The first two factors strongly support dismissal because the public's interest in the expeditious resolution of litigation and the Court's need to manage its docket has been hindered by Plaintiff's unreasonable delay in prosecuting his claims and failure to respond to the Court. The third factor also strongly supports dismissal because Defendants would suffer a risk of prejudice should this case proceed in light of Plaintiff's unreasonable delay. See Hernandez, 138 F.3d at 401 (a presumption of prejudice arises from a failure to prosecute because "the law presumes an injury to the defendant from an unreasonable delay"); Pagtalunan v. Galaza, 291 F.3d 639, 642 (9th Cir. 2002) ("to prove prejudice, a defendant must establish that plaintiff's actions impaired defendant's ability to proceed to trial or threatened to interfere with the rightful decision of the case"). Last, the fifth factor is met because the Court has considered and utilized less drastic alternatives, including issuing an order to show cause as to why the case should be dismissed on the merits and held a hearing to provide Plaintiff the opportunity to appear in person.
The only factor that does not strongly support dismissal pursuant to Rule 41(b) is that the public favors disposition on the merits. However, even had the Court chosen to rule on the merits of Defendants' unopposed motions to dismiss, the bulk of Plaintiff's claims would be precluded under the doctrine of res judicata. Owens v. Kaiser Found. Health Plan, Inc., 244 F.3d 708, 713 (9th Cir. 2001) (res judicata is applicable where there is "(1) an identity of claims, (2) a final judgment on the merits, and (3) identity or privity between parties"). Plaintiff filed an almost identical complaint against the same Defendants on May 17, 2011, asserting violations of the FDCPA, FCRA, the California Rosenthal Act, and Unfair Competition ("Prior Federal Action"). See Makreas v. The Moore Law Group, et al., C-11-2406-MMC (N.D. Cal. May 17, 2011); Def. Citibank Request for Judicial Notice ("Citibank RJN") at Ex. 1 Docket No. 16-1. All claims were fully litigated, the case was terminated on April 26, 2012, and the Ninth Circuit affirmed the dismissal on July 3, 2014. See Case Management Statement Ex. 1 (Ninth Circuit Memorandum), Docket No. 25. The majority of Plaintiff's claims asserted in the instant action would have been barred because these claims arise from "the same transactional nucleus of facts" as the Prior Federal Action. Owens, 244 F.3d at 714. To the extent Plaintiff's claims were based on facts occurring after the Prior Federal Action was terminated, the claims appear in large part meritless and would likely have been dismissed pursuant to Rule 12(b)(6).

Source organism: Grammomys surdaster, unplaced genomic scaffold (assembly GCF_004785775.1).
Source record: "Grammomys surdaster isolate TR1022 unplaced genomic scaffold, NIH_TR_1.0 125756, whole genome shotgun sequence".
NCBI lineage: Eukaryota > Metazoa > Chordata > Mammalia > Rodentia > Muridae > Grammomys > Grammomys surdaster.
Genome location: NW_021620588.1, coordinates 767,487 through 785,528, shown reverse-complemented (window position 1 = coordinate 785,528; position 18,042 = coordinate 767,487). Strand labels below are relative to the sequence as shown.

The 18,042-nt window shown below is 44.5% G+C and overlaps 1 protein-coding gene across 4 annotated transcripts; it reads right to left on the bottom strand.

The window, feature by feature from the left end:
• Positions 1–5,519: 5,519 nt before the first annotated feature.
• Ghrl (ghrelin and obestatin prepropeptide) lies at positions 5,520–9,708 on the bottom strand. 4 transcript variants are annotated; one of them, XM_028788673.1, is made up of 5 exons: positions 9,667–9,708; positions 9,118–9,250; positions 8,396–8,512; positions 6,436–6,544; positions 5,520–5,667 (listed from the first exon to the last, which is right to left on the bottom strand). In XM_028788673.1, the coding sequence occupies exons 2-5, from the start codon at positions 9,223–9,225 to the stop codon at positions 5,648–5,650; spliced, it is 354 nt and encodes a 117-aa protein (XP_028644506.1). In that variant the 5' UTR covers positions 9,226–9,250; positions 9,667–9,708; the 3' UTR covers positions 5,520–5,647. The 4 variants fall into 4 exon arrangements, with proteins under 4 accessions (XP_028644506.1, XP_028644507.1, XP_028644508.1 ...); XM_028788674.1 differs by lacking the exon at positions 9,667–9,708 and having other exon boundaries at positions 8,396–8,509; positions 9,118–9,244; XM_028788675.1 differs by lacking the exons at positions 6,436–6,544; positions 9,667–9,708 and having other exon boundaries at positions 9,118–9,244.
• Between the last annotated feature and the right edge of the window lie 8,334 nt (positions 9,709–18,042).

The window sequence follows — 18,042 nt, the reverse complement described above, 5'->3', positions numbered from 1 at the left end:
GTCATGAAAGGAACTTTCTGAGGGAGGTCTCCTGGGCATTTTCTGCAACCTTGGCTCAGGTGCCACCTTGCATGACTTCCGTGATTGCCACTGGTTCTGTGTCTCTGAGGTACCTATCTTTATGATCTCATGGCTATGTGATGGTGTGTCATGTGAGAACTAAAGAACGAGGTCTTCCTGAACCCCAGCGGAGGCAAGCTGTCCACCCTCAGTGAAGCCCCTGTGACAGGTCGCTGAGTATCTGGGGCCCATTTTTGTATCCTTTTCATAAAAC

Regardless, because four of the five Henderson factors are met, the Court finds dismissal appropriate for failure to prosecute or respond to a court order. The Court hereby GRANTS dismissal pursuant to Rule 41(b).
This order disposes of Docket Nos. 13 and 15. The Clerk shall enter ...